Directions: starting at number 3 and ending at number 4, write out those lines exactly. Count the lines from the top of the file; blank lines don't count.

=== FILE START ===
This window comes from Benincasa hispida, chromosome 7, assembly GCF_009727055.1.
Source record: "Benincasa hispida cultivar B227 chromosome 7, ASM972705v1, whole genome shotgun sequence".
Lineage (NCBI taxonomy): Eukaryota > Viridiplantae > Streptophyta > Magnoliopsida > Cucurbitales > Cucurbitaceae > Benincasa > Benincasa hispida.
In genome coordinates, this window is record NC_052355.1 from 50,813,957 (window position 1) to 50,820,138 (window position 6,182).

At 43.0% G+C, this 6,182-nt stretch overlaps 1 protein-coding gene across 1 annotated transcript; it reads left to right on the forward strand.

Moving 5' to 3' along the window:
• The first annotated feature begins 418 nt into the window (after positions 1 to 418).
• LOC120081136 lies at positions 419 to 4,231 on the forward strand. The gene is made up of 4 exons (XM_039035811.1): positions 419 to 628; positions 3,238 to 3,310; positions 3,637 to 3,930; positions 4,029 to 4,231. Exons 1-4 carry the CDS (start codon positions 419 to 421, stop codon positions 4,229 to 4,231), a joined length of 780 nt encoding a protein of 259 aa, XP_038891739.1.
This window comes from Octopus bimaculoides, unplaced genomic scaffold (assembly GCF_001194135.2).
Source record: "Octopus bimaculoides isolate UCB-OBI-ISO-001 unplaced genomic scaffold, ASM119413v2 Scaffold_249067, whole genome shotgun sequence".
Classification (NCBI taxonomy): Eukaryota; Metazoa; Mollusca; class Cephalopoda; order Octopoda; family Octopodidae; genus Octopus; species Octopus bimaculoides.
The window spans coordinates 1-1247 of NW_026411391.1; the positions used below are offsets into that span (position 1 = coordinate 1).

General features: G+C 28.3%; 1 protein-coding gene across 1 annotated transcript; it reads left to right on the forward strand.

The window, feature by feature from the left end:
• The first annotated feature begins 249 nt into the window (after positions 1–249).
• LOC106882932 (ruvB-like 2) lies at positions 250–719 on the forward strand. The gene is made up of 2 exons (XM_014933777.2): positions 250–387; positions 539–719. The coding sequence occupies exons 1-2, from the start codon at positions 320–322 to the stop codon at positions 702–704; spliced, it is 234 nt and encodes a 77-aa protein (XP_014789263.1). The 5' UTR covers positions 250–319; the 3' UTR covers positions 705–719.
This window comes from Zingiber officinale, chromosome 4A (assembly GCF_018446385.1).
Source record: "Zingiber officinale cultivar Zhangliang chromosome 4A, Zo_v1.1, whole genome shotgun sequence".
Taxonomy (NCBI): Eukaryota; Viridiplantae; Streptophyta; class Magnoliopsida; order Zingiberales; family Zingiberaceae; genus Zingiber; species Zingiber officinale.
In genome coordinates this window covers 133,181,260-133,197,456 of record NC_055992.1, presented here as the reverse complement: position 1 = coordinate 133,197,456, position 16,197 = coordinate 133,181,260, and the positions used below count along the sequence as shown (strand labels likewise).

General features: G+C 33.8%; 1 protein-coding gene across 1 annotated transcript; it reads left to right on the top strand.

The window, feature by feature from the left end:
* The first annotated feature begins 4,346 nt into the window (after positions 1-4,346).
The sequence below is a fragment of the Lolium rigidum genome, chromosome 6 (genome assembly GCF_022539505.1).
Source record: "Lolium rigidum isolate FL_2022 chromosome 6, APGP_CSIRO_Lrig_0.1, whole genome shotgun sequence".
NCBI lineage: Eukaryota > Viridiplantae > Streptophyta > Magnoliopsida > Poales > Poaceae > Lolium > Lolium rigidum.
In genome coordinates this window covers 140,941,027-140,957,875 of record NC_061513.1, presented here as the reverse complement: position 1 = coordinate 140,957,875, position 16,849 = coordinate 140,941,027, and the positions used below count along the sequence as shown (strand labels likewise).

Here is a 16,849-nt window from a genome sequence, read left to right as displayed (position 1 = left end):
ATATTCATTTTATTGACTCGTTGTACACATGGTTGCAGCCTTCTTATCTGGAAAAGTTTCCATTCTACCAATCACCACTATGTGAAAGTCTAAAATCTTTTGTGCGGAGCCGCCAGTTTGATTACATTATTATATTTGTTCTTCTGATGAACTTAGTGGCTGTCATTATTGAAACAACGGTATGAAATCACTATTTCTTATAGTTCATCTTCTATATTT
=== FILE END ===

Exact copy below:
Lineage (NCBI taxonomy): Eukaryota > Viridiplantae > Streptophyta > Magnoliopsida > Cucurbitales > Cucurbitaceae > Benincasa > Benincasa hispida.
In genome coordinates, this window is record NC_052355.1 from 50,813,957 (window position 1) to 50,820,138 (window position 6,182).